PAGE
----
Book REview

‘Numero Zero,’ by Umberto Eco

In his 2004 collection of essays, “On Literature,” Umberto Eco makes reference to a story he worked on after the publication of his 1995 novel, “The Island of the Day Before.” Called “Numero Zero,” it was to be a novel “about a group of characters who made forgeries” as the staff of an experimental daily newspaper. But Eco struggled to bring the idea to life and ultimately abandoned it. “I was afraid,” he wrote, “I would find myself dealing with the same set of characters as in ‘Foucault’s Pendulum.’ ”

What led Eco to revisit “Numero Zero” and publish it two decades later is not entirely clear. Time has certainly not lessened the resemblance to “Foucault’s Pendulum,” his epic exploration of the nature of conspiracy theories and those who believe in them. Like that book, “Numero Zero” features a clique of writers — in this case, hack journalists — who cynically try to exploit conspiratorial ideas for their own gain and wind up embroiled in a dangerous plot.

Set in Milan in 1992, “Numero Zero” is narrated by Colonna, a freelance writer hired to ghostwrite an exposé for Simei, the head of a rather unique journalistic enterprise. Simei works for Commendatore Vimercate, a Berlusconi-esque mogul who “wants to enter the inner sanctum of finance, banking, and perhaps also the quality papers.” To this end, he has funded a fake newspaper, Domani, that “will consist of “twelve . . . dummy issues printed in a tiny number of exclusive copies that the Commendatore will inspect, before arranging for them to be seen by certain people he knows.”


“Once the Commendatore has shown he can create problems for the so-called inner sanctum of finance and politics,” Simei explains, “it’s likely they’ll ask him to put a stop to such an idea. He’ll close down Domani and will then be given an entry permit to the inner sanctum.” In turn, Simei wants Colonna to document “the story of a year’s work setting up a newspaper that will never be published” and turn it into a book, which he can then use to extort Vimercate.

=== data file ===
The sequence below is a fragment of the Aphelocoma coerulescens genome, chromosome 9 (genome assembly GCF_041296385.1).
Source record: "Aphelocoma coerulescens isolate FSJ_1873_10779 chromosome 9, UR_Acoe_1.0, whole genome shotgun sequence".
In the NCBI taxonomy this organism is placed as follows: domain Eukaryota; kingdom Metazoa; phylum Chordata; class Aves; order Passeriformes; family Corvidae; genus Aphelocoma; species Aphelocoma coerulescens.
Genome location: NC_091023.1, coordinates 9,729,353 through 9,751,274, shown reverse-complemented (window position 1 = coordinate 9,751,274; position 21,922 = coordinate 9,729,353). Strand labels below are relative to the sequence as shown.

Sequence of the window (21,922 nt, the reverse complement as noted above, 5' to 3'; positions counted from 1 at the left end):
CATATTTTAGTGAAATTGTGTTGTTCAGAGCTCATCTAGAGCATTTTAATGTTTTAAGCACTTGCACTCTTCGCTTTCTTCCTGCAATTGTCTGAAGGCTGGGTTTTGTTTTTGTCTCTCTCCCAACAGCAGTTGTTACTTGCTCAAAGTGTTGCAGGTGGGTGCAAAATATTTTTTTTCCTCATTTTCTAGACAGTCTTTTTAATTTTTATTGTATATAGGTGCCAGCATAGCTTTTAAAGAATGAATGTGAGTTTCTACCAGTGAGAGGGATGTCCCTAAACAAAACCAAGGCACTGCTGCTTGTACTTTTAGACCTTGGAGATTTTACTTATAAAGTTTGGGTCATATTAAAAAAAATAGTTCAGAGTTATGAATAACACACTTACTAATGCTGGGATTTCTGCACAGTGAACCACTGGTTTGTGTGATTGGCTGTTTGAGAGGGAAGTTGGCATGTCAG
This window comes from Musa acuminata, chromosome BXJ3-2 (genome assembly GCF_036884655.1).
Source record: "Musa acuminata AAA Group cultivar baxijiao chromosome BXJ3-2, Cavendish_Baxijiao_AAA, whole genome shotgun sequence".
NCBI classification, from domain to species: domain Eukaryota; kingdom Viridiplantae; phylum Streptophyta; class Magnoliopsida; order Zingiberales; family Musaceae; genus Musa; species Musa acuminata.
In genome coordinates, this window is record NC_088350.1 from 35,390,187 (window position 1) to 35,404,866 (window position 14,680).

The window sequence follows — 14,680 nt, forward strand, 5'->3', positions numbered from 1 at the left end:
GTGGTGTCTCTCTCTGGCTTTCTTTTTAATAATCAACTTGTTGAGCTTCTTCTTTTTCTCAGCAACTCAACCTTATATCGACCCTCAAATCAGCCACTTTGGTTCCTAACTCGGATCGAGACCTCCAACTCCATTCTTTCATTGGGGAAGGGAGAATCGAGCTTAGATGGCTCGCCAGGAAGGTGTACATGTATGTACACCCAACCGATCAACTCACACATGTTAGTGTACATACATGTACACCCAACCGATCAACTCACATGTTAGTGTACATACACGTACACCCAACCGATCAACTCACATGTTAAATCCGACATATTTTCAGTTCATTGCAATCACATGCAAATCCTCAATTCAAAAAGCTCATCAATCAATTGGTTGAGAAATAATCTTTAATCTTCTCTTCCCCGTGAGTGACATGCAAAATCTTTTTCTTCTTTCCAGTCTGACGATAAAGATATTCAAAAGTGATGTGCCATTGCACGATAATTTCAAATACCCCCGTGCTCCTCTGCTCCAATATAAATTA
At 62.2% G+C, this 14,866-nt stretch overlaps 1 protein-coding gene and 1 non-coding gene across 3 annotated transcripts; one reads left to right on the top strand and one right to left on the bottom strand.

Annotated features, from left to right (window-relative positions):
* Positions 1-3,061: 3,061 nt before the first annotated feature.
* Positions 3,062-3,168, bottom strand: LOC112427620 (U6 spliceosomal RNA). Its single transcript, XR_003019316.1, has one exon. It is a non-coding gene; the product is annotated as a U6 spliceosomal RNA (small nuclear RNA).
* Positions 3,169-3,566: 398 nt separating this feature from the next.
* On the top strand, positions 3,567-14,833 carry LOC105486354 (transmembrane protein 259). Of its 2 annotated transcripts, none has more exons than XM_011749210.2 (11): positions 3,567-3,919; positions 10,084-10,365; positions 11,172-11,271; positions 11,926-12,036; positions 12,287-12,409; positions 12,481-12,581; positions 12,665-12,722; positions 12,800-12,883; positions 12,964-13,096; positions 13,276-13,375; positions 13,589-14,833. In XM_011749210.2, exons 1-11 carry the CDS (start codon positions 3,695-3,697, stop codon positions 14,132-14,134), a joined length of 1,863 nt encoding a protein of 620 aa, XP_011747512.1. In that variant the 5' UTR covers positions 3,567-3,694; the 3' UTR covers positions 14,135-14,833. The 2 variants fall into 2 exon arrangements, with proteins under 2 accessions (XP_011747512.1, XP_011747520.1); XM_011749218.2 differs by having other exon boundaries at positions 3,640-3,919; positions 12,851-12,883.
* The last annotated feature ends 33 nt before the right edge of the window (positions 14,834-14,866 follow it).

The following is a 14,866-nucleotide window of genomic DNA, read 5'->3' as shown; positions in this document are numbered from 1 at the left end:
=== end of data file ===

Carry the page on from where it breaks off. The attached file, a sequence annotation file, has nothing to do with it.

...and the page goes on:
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Though this complex, wheels-within-wheels plotting is classic Eco, “Numero Zero” stands apart from the rest of his oeuvre in a few ways. For one, it is relatively short — less than 200 pages. And it lacks much of the rich, colorful writing of his previous novels, instead opting for long stretches of expository dialogue in which characters lecture one another on Italy’s complex political history. Much of it comes off as didactic — though perhaps the dialogue has a flow or cadence in the original Italian that isn’t captured by Richard Dixon’s translation.

Colonna strikes up a tentative friendship with one of his colleagues, Romano Braggadocio, a muckraking writer with a penchant for wild theorizing. Braggadocio treats Colonna to a series of long monologues detailing a grand conspiracy that he is investigating. He claims to have discovered that Mussolini was not killed in 1945, but instead was hidden away by the Allies in case they needed him to reemerge to lead a secret army against Italian communists in the event that they managed to take control of the government. Eco bases this on the real-life Operation Gladio, a secret network of NATO-organized paramilitary cells across Europe during the Cold War that were kept in place to serve as potential resistance fighters in case of a communist takeover. Colonna is deeply skeptical at first, but soon finds himself swept up in Braggadocio’s yarn-spinning.

Through Braggadocio, Eco gives readers a perhaps-too-thorough survey of postwar Italian politics, and the slow-burn revelation of his Mussolini theory reads like an encyclopedia entry. By comparison, Simei’s wry, concise pontifications on the power and potency of the mass media — and how Domani plans to abuse that power — are the book’s most fascinating passages. “The most effective insinuation,” he advises his writers, “is the one that gives facts that are valueless in themselves, yet cannot be denied because they are true.”

At times, “Numero Zero” feels almost like a rough treatment or a CliffsNotes version of an Umberto Eco novel. The story is stripped down to the bare essentials, and it lacks the same sense of substance and wonder as his prior works. But there’s enough of the author’s ingenuity at work to make it worthwhile as a quick, entertaining read.



By Umberto Eco

Translated, from the Italian, by Richard Dixon. Houghton Mifflin Harcourt, 191 pp., $24

Michael Patrick Brady, a writer from Boston, can be reached at mike@
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